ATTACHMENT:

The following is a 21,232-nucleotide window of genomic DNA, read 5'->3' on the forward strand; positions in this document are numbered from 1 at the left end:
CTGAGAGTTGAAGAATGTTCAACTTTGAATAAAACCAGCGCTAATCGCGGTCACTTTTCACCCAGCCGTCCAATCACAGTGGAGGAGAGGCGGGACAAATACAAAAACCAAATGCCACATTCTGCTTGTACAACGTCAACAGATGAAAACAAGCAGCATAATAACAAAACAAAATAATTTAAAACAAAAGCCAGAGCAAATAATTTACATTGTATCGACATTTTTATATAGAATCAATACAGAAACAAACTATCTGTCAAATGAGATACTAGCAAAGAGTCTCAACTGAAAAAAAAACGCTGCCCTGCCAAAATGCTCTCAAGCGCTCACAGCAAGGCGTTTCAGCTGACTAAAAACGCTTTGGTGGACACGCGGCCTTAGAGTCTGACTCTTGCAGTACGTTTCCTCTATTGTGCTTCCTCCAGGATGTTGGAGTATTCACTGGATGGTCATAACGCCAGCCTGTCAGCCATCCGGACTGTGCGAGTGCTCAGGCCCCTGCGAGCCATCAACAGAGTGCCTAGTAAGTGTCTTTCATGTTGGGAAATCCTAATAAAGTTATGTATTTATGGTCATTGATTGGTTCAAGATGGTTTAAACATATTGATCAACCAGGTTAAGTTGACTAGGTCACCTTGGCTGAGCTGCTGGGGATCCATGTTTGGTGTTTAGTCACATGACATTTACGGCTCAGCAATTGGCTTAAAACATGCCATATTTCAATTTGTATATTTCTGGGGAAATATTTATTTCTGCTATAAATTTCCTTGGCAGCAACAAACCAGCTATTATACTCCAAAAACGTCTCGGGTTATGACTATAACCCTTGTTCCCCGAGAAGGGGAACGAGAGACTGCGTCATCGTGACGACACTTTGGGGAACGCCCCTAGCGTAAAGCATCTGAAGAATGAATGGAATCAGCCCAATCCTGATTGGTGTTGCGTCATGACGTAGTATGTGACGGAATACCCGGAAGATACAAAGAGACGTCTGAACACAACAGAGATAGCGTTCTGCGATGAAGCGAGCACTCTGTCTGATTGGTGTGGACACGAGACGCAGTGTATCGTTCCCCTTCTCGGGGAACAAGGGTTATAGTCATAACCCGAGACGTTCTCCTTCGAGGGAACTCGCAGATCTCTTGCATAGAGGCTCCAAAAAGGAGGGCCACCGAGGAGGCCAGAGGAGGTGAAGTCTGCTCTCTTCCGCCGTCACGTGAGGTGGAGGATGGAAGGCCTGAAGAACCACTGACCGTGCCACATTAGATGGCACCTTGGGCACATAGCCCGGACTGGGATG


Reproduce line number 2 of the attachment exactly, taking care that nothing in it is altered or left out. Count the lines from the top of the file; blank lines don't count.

CTGAGAGTTGAAGAATGTTCAACTTTGAATAAAACCAGCGCTAATCGCGGTCACTTTTCACCCAGCCGTCCAATCACAGTGGAGGAGAGGCGGGACAAATACAAAAACCAAATGCCACATTCTGCTTGTACAACGTCAACAGATGAAAACAAGCAGCATAATAACAAAACAAAATAATTTAAAACAAAAGCCAGAGCAAATAATTTACATTGTATCGACATTTTTATATAGAATCAATACAGAAACAAACTATCTGTCAAATGAGATACTAGCAAAGAGTCTCAACTGAAAAAAAAACGCTGCCCTGCCAAAATGCTCTCAAGCGCTCACAGCAAGGCGTTTCAGCTGACTAAAAACGCTTTGGTGGACACGCGGCCTTAGAGTCTGACTCTTGCAGTACGTTTCCTCTATTGTGCTTCCTCCAGGATGTTGGAGTATTCACTGGATGGTCATAACGCCAGCCTGTCAGCCATCCGGACTGTGCGAGTGCTCAGGCCCCTGCGAGCCATCAACAGAGTGCCTAGTAAGTGTCTTTCATGTTGGGAAATCCTAATAAAGTTATGTATTTATGGTCATTGATTGGTTCAAGATGGTTTAAACATATTGATCAACCAGGTTAAGTTGACTAGGTCACCTTGGCTGAGCTGCTGGGGATCCATGTTTGGTGTTTAGTCACATGACATTTACGGCTCAGCAATTGGCTTAAAACATGCCATATTTCAATTTGTATATTTCTGGGGAAATATTTATTTCTGCTATAAATTTCCTTGGCAGCAACAAACCAGCTATTATACTCCAAAAACGTCTCGGGTTATGACTATAACCCTTGTTCCCCGAGAAGGGGAACGAGAGACTGCGTCATCGTGACGACACTTTGGGGAACGCCCCTAGCGTAAAGCATCTGAAGAATGAATGGAATCAGCCCAATCCTGATTGGTGTTGCGTCATGACGTAGTATGTGACGGAATACCCGGAAGATACAAAGAGACGTCTGAACACAACAGAGATAGCGTTCTGCGATGAAGCGAGCACTCTGTCTGATTGGTGTGGACACGAGACGCAGTGTATCGTTCCCCTTCTCGGGGAACAAGGGTTATAGTCATAACCCGAGACGTTCTCCTTCGAGGGAACTCGCAGATCTCTTGCATAGAGGCTCCAAAAAGGAGGGCCACCGAGGAGGCCAGAGGAGGTGAAGTCTGCTCTCTTCCGCCGTCACGTGAGGTGGAGGATGGAAGGCCTGAAGAACCACTGACCGTGCCACATTAGATGGCACCTTGGGCACATAGCCCGGACTGGGATG